When you think about spending times in the mountains of Japan a few things typically come to mind most typically skiing/snowboarding.  Fans of these winter sports can enjoy deep powder for days across the mountains of Honshu and Hokkaido but there are so many more things to enjoy while traveling through the higher elevations of this beautiful country. 

This past weekend I was able to do just that, a ski accident over the New Years Holiday forced me to sideline this past weekend from doing anything to physical. 

So what to do? Take the entire family up for a fun weekend in the mountains of Gunma near Niigata of course. Due to a very fortunate scenario we were able to rent a place with right near Tamagawa-dake and within walking distance of numerious hot springs. 

The train station we arrived at was so rural there was no one working there and we were the only people on the platform.

Hot Springs or “onsens” in fact are a huge draw to the mountains for many in japan. And the more rural you get the better they seem to be. Not only because the onsens are often better but also because they much quieter and in some cases much more natural. 

This one was a beautiful one next to a river side that my son and I enjoyed as it snowed and the wind blew right over our heads.

If you like just playing in the snow there is always that too, good news is the deep powder lets you build plenty of snow sculptures or even igloos. Or in our case an attempt at an igloo that failed well short.

In Akita Prefecture you can actually stay inside a “kamakura” a Japanese type igloo. They are pretty interesting. 

I know this is a weather blog and I really like to concentrate on the snow and the geothermal goodness of the mountains but I would be remiss if I didn’t mention the food in small town Japan. 

Often in rural areas small town restaurants make the food from scratch with typically fresh ingredients. A small restaurant at the base of a tiny family resort “ooana” was one of these I tried on Sunday.  For starters when ordering coffee and you hear the beans being crunched in the kitchen moments later you know its a good restaurant.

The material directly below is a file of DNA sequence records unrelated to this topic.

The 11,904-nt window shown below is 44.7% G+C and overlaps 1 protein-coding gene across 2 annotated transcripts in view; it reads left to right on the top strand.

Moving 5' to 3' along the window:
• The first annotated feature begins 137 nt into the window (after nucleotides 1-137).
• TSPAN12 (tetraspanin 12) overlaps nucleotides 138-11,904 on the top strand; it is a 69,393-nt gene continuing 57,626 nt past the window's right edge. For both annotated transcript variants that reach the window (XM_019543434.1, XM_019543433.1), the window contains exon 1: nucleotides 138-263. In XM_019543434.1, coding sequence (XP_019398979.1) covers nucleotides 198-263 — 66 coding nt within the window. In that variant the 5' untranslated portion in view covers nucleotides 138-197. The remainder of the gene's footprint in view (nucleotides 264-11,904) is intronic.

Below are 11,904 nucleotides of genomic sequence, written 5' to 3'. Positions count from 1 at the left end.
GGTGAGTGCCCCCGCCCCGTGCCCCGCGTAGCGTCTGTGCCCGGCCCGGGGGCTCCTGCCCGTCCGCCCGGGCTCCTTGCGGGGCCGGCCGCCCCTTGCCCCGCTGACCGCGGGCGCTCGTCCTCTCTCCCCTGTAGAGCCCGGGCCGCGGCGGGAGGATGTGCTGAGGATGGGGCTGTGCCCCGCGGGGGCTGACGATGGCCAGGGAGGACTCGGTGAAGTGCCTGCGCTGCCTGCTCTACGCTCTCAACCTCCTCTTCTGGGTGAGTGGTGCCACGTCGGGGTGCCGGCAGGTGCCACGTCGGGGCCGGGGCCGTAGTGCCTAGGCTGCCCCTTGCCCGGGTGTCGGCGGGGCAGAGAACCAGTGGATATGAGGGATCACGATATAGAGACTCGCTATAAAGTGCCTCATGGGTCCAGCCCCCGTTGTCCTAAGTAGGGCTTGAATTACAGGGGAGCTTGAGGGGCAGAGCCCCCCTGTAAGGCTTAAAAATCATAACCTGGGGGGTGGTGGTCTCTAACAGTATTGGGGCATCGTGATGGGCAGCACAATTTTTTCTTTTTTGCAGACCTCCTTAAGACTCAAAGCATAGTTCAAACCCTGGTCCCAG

Did I mention that from time to time in rural Japan you can come across not only vending machines but also beer vending machines! What’s to stop kids from strolling up to these? Nothing really… 

Lastly going for a stroll or a nice “Sampo” in the mountains of Japan is always a good time. For the average photographer small towns are full of fantastic photo opportunities. From river views to Shinto shrines one can waste away a day. 

The photo above is one of my more favorite spots, a little Shinto Shrine set aside a hill covered in show. We had to wade through a good 40cm of snow to get to it to see the trackless mountain shrine sitting tranquil in the winter setting. 

With all that said I think any one who enjoys traveling and especially who enjoys traveling in Japan I highly recommended getting out of the city and checking out some more rural areas away from the major tourist hubs. 

The place I stayed at was in Minakami Japan, a small town in the mountains about a 2 -3 hour train ride outside of Tokyo.  


Do you like this travel type of VLOG? If so let me know and I will add more of my ventures in to the website updates. ~Robert

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